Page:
PHRQL (pronounced “freckle”) – by way of smart phone integrated software, PHRQL has developed a solution to help users who are diabetics manage an array of factors related to their health and wellbeing. With a focus on user engagement, PHRQL wants to ease the diabetes management process while reducing the overall costs associated with the condition.

Imagination and innovation are indeed alive and well in Pittsburgh.  AlphaLab and its entrepreneurs are proof positive.

Learn more about these break-out companies by watching the video below to hear each of their CEOs talking about their innovations and answering the question, “Why Pittsburgh?”

Learn more about what AlphaLab is all about by watching a video interview with Terri Glueck of Innovation Works.

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Another Small Business Success Story

October 27, 2011 9 comments

CIN ALERT
October 27, 2011

For many of us, the idea of starting a small business is a lifetime goal. In fact, the chance to be your own boss by providing a product or service ranks right up there with homeownership as one of the true American dreams. Despite tough economic times, the environment for starting a small business in many parts of the country is better than you might think, particularly in view of the various assistance programs made available for small business owners.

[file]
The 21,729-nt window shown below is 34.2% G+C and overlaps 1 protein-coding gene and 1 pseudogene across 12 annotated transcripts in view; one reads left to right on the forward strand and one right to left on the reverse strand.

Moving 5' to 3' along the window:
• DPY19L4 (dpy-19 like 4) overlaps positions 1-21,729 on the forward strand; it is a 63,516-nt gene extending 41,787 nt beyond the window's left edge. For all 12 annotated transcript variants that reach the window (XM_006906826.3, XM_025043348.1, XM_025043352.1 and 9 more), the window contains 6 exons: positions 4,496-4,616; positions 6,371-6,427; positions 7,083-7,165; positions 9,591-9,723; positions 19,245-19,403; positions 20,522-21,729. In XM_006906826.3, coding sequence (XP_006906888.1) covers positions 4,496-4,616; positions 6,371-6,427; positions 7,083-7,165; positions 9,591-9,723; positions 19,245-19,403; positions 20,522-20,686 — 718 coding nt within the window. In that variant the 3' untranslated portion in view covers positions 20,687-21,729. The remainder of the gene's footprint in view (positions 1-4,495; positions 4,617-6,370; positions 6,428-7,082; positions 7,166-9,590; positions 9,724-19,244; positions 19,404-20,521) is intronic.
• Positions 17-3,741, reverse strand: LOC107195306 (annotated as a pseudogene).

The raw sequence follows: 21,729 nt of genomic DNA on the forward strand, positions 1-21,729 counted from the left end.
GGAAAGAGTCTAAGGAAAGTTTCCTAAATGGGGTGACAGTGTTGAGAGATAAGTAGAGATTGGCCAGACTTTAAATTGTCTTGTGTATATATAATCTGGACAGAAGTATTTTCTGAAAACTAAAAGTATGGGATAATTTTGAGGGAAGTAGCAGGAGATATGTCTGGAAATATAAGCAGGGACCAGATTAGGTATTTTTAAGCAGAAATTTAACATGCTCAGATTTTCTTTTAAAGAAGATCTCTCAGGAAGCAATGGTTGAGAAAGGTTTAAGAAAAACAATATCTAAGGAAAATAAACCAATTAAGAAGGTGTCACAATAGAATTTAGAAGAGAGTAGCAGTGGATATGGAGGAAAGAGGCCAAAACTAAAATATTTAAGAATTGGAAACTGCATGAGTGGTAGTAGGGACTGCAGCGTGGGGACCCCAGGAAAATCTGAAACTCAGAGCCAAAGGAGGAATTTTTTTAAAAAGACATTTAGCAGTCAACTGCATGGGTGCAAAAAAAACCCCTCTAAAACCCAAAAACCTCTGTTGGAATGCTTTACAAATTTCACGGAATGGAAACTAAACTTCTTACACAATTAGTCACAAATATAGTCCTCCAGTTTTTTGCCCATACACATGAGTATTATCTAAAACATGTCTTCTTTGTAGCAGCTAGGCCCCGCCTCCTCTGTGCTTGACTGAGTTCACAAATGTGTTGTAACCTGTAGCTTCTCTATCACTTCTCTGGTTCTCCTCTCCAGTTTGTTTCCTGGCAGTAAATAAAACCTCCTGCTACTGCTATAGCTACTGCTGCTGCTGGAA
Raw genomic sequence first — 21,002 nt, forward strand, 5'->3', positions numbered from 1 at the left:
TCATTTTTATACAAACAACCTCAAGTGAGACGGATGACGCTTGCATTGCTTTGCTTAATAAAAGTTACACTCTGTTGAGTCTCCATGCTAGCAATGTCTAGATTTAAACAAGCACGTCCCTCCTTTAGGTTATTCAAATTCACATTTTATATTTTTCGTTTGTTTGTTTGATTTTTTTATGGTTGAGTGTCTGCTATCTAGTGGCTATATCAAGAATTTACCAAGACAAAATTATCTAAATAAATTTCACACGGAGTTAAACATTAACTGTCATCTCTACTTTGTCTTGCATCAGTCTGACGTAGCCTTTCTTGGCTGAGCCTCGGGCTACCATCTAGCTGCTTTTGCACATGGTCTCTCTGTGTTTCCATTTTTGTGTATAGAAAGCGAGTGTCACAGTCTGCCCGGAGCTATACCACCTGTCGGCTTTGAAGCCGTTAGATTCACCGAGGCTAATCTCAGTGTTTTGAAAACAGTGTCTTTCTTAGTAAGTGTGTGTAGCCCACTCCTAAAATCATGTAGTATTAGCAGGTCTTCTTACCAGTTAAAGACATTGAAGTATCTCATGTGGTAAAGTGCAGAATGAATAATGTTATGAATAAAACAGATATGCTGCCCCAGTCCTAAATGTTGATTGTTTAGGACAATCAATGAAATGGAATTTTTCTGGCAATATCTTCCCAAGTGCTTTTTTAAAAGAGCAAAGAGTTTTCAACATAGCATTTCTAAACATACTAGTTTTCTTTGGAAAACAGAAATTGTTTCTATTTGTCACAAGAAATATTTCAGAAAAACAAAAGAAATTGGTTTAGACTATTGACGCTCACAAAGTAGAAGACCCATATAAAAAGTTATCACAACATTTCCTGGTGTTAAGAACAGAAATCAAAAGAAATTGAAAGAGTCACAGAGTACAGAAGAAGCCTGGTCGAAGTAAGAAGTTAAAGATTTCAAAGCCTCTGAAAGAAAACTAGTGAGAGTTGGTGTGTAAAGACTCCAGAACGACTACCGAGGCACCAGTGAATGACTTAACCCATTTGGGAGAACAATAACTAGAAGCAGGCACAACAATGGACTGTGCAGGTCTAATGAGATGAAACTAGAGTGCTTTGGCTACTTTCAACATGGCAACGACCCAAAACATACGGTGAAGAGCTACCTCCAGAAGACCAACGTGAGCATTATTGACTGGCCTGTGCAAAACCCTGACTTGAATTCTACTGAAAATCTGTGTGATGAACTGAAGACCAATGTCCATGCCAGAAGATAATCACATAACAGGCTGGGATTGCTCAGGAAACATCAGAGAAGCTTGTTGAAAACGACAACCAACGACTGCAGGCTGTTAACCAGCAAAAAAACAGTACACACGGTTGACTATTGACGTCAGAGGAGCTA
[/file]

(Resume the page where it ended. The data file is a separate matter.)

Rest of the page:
An enterprising business owner can be very successful, but it takes a lot of work. (And usually a lot more time and money than the business plan calls for.)  Christy is an individual who knows the score. A Registered Yoga Teacher, she has been helping people achieve healthier lifestyles through massage therapy, group exercise, yoga, and Pilates for over 17 years. However, success had rendered a problem for her: the small storefront she used for years in a downtown Midwest city is just too small for her growing clientele. She faced a daunting task: Find a new location that would be a lot larger — yet also fit into her operating and personal budgets.